South Korea | Freedom House

Freedom in the World

Freedom in the World 2017

South Korea


Freedom Status: 

Freedom in the World Scores

(1=Most Free, 7=Least Free)

Quick Facts

Press Freedom Status: 
Partly Free
Net Freedom Status: 
Partly Free

South Korea’s democratic system features regular rotations of power and robust political pluralism, with the two largest parties representing conservative and liberal views. Personal freedoms are generally respected, though the country continues to struggle with minority rights and social integration, especially for North Korean defectors, LGBT (lesbian, gay, bisexual, and transgender) people, and immigrants. The population is also subject to legal bans on pro–North Korean activity, which have sometimes been invoked to curb legitimate political expression.

Key Developments: 
  • In April legislative elections, the liberal opposition Minjoo Party won an upset victory, narrowly edging out the ruling conservative Saenuri Party.
  • A scandal that broke in October revealed corruption and extensive interference in state affairs by Choi Soon-sil, a longtime friend of President Park Geun-hye.
  • In response, protests calling for Park’s resignation ensued across the country, and the National Assembly voted in December to impeach her. The Constitutional Court was considering the matter at year’s end. 
Executive Summary: 

The Minjoo Party’s narrow defeat of the Saenuri Party in April 2016 legislative elections was seen as a rebuke of Park Geun-hye’s performance as president, with voters acting on frustration over a sluggish economy, a growing number of corruption scandals, allegations of abuse of power, mounting tensions with North Korea, and the imposition of a new antiterrorism law that could be used to limit political dissent.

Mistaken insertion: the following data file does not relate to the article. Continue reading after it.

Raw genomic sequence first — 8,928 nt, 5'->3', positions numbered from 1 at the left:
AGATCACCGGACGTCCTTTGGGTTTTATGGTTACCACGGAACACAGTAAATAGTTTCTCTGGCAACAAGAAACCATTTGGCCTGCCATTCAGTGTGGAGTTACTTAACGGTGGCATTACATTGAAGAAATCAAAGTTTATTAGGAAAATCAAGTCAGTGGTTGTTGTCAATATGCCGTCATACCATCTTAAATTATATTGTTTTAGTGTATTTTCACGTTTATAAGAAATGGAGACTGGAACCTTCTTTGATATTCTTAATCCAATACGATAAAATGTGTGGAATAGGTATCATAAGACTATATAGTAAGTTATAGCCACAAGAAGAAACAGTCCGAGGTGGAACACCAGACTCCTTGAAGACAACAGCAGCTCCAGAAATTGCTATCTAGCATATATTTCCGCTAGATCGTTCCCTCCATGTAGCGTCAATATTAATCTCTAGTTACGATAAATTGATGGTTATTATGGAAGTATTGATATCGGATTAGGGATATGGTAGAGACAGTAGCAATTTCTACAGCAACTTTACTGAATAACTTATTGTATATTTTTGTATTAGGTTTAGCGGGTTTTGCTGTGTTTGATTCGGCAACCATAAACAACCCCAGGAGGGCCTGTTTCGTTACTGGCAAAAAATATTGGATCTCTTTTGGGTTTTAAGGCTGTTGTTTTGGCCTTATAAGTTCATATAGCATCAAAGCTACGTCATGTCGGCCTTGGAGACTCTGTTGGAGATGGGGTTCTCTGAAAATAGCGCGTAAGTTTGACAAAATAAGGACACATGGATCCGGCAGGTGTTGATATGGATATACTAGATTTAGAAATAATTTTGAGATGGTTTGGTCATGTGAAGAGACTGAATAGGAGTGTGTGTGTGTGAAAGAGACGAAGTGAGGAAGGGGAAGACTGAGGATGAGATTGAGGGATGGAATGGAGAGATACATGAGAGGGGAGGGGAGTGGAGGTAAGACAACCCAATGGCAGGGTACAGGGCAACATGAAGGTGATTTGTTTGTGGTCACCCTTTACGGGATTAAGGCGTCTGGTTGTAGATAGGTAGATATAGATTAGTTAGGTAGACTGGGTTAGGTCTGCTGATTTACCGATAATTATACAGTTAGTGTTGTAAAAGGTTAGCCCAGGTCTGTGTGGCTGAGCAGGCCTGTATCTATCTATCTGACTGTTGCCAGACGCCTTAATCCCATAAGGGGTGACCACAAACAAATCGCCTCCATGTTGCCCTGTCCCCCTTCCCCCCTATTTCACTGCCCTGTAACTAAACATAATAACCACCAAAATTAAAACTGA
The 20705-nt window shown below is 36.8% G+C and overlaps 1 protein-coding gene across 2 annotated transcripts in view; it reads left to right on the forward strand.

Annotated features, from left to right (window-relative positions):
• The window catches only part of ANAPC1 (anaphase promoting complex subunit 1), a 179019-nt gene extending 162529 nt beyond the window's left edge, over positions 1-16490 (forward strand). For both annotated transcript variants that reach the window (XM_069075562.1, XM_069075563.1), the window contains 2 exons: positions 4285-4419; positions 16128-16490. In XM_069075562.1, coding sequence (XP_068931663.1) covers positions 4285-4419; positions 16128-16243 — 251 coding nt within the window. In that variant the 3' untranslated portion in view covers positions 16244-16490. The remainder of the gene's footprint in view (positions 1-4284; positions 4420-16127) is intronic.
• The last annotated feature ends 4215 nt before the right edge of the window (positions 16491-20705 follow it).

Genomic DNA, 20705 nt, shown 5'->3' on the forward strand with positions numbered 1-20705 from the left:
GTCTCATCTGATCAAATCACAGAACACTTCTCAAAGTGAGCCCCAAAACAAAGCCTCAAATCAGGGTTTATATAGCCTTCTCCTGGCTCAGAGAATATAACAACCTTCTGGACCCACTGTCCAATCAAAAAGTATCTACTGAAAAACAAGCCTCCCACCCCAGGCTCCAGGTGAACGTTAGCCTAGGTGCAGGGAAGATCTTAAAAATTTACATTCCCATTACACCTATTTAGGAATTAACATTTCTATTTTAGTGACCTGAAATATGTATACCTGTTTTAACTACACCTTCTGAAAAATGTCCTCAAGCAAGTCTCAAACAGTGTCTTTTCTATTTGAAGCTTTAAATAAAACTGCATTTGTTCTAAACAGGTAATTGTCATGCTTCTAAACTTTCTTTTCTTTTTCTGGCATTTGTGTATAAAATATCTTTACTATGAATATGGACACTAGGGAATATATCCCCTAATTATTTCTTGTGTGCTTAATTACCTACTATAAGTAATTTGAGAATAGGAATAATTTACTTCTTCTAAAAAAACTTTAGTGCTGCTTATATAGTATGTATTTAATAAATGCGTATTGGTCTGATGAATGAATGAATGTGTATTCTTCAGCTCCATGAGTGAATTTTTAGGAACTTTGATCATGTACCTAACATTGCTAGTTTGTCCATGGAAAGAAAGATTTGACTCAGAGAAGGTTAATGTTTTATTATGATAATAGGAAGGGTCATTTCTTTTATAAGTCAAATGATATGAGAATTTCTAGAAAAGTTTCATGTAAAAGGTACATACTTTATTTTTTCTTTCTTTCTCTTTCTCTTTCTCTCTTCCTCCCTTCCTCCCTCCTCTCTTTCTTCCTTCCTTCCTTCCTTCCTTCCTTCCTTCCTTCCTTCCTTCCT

In October, the media exposed a scandal surrounding the relationship between Park and her close friend Choi Soon-sil. The president had allegedly allowed Choi to access confidential information and exploit her friendship to influence government affairs and extort money and favors from third parties. Choi was arrested, and multiple investigations were under way at year’s end.

Park initially issued two public apologies for her misconduct, replaced officials who had come under suspicion, and nominated a new prime minister, though the National Assembly quickly rejected her choice, leaving incumbent Hwang Kyo-ahn in office.

Protests calling for Park’s resignation or impeachment steadily grew in size, and the National Assembly ultimately voted to impeach her in early December. Executive authority was transferred to the prime minister pending a Constitutional Court review of the charges against Park. A decision was due within 180 days, after which either a presidential election would be held or Park’s powers would be restored. 

Aggregate Score: 
Freedom Rating: 
Political Rights: 
Civil Liberties: 

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